As Gibson conceded last week, “we’ve got to run ourselves differently”. That could mean indulging in some of the ‘creative accounting’ that Gibson and a number of other club owners have alleged is becoming rife in the Championship, but the Boro chairman has categorically ruled out breaking either the Financial Fair Play rules or the ethical beliefs that underpin them. Boro will not be selling the Riverside Stadium to Gibson, only to then start leasing it back.

Instead, they will tweak the way they operate, moving away from big-money signings that pile a huge amount of debt and future wage commitments onto the balance sheet, and instead pursuing different priorities.

The transfer policy will be more nuanced, with more creative options explored. Younger, hungrier and cheaper players, perhaps from the lower leagues or abroad, supplemented by top-end loans, similar to the ones that have made such a difference to Derby County this season. There will be an increased focus on the academy, once such a crucial production line, but in recent years, more of a sideshow that managers have been reluctant to fully utilise.

And, perhaps most importantly of all, there appears to be a desire to move towards a more ‘continental-type’ backroom operation, with a head coach rather than a manager and a director-of-football-type figure overseeing recruitment decisions. That would be a significant move as it would plug a hole that has caused Boro problems in the past.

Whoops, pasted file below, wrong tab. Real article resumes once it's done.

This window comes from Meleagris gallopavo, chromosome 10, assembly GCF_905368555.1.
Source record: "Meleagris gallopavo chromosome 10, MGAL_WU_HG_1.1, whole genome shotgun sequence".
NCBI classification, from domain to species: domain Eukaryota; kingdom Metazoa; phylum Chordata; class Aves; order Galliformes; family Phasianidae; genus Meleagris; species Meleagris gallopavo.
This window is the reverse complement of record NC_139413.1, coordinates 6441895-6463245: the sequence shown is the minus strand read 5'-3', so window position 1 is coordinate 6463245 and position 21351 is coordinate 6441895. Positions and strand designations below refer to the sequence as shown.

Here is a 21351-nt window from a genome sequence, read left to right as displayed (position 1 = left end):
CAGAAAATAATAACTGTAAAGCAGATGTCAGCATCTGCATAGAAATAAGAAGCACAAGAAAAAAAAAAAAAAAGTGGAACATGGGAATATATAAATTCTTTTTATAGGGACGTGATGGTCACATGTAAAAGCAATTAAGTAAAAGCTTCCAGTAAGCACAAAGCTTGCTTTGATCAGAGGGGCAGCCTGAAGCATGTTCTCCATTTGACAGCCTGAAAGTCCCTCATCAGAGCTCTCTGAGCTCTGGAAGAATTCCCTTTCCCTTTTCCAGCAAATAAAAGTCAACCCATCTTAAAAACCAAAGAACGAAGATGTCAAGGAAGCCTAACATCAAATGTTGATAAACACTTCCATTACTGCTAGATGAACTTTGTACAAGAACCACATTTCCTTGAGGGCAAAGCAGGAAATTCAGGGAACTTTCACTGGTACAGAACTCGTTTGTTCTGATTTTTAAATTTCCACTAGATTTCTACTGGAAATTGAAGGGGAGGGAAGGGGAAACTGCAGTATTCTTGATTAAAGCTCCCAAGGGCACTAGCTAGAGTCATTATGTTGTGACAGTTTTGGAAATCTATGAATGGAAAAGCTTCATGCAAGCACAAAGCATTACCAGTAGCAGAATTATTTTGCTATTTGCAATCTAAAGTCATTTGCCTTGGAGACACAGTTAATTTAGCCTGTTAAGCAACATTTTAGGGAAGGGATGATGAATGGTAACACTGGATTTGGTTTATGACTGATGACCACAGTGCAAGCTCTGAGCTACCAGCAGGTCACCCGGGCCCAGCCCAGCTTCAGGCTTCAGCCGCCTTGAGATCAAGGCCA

From Aitor Karanka to Monk and on to Pulis, Middlesbrough’s managers have had a huge say over signing players. Some might regard that as a strength, but it has led to a situation where the current squad is a mish-mash of players that have been signed to suit different agendas over the course of three managerial reigns. Karanka’s players didn’t really suit Monk, and Monk’s certainly didn’t suit Pulis.

The lack of joined-up thinking has proved a major handicap, and if the current revamp leads to a situation where a change of manager or head coach does not automatically result in a wholesale overhaul of both the squad and coaching set-up, that should be a good thing.

Of course, the choice of next boss will still be crucial. Slavisa Jokanovic is an appealing option given his record of winning promotion with Watford and Fulham, and should be willing to work within an overhauled structure. Michael Reiziger and Jonathan Woodgate are both ambitious young coaches with a desire to prove themselves, boasting links to Middlesbrough. Danny Cowley has established a glowing reputation with Lincoln City, and would certainly represent a new way of thinking.

As Norwich City have proved this season, doing things differently is not an admission of defeat. Norwich sold more than £30m worth of players last summer, but thanks to a combination of astute recruitment, inspired leadership under Daniel Farke and an unashamed focus on youth, they romped to the Championship title.

It can be done, but everything has to fall into place. Appointing Pulis’ successor is Boro’s first step on their new journey, but the change is set to be much more significant than that. Necessity is forcing their hand – let’s see what they are able to invent as a consequence.